Hurricane Season 2022: Ian & Nicole Aftermath

written by Matthew Sengsourinh 


The number of closed claims is unprecedented given the size, strength and geographic area impacted by Hurricane Ian. This may be an indicator of how understaffed insurance companies are currently and these staffing issues may ultimately lead to a rise in litigation. Another contributing factor may be the trend toward higher deductibles and less coverage in to-day’s insurance products. For association’s impacted by Hurricane Ian and now, Nicole, it is a wakeup call and a reminder of your obligation, which is to prove damage. If it’s believed that your association’s claim is under deductible, but the Association disagrees, either the association didn’t prove its damages, or the insurer blamed the cause of the loss on something other than Hurricane, such as, wind driven rain. In either situation, it’s an important reminder to avoid try-ing to be an insurance coverage expert, buy proper insurance and most importantly, get representation. 

Review the coverage matrix: unit owner v. Community Association insurable interest 

This will serve as a reminder or a quick reference guide for Florida Statute 718 and its insurance parameters defining unit owner, limited common area, and common area insurable interests. However, this is subject to interpretation, change and often influenced by case law. 

How to make an advance payment demand for Flood and Wind? 

If you have suffered flood damage, make a demand for an ad-vance payment. However, exercise some patience and make a meaningful demand for immediate, emergency services. Avoid making a demand for only the amount of the flood deductible. For wind-related losses, exercise more patience and obtain credible estimations of your loss or damages. Trying to rush the demand for advance payment on a wind-related claim for an association earlier in the process may increase your chances of denial, underpayment and delays in your claim.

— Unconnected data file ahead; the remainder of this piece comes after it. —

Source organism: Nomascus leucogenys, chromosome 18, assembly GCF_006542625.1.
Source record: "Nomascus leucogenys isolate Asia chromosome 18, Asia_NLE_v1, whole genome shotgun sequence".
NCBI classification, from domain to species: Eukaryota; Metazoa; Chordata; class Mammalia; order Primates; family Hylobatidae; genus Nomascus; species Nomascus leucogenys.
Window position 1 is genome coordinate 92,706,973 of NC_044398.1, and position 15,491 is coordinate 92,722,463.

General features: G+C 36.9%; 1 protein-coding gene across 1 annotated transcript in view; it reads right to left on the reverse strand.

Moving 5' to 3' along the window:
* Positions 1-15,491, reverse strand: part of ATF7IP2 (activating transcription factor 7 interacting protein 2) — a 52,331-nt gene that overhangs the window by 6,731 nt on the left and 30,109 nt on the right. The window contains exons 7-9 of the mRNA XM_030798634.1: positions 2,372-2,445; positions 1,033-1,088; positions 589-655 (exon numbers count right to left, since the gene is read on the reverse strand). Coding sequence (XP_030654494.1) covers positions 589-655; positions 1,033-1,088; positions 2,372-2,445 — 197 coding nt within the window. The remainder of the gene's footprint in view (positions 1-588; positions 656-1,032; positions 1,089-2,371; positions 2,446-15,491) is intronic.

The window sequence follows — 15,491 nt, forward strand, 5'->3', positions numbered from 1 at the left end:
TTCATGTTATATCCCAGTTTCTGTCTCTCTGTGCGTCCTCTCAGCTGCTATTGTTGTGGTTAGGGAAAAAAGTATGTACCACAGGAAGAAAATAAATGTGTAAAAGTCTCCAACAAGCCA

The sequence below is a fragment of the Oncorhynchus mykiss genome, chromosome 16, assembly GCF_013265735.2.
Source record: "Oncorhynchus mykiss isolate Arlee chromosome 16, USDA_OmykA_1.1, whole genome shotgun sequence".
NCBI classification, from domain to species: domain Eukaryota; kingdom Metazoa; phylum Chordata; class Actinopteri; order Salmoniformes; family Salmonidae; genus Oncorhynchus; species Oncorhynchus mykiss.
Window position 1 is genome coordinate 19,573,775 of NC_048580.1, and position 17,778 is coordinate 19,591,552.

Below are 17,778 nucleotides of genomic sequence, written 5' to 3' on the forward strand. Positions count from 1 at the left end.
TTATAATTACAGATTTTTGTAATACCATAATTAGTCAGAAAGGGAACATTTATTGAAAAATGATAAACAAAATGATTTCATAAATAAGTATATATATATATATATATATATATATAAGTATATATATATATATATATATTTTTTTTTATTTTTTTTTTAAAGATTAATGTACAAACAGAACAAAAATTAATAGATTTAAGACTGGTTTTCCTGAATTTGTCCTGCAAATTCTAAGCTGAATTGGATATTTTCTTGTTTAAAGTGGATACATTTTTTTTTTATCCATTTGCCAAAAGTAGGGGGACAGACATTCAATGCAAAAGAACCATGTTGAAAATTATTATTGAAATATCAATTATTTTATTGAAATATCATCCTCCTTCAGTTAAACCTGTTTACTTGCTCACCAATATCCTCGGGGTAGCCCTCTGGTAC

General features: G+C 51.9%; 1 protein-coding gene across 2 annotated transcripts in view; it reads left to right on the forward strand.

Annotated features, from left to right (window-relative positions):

How to claim funds from FEMA for uninsurable damages? 

For Hurricane Ian, the federal government has extended debris removal cost coverage from 30 days to 60 days. You have 60 days from the event to put in a FEMA request that can cover debris removal, a typically uninsurable loss. Debris removal includes landscaping debris removal, costs of garbage containers, etc. Associations able to file for this relief either through phone, physically at a FEMA Disaster Recovery Center, or online. Associations have reported having issues filing online, so it is recommended that you appear in person. Additional information can be found at: or by phone: (800) 621-3362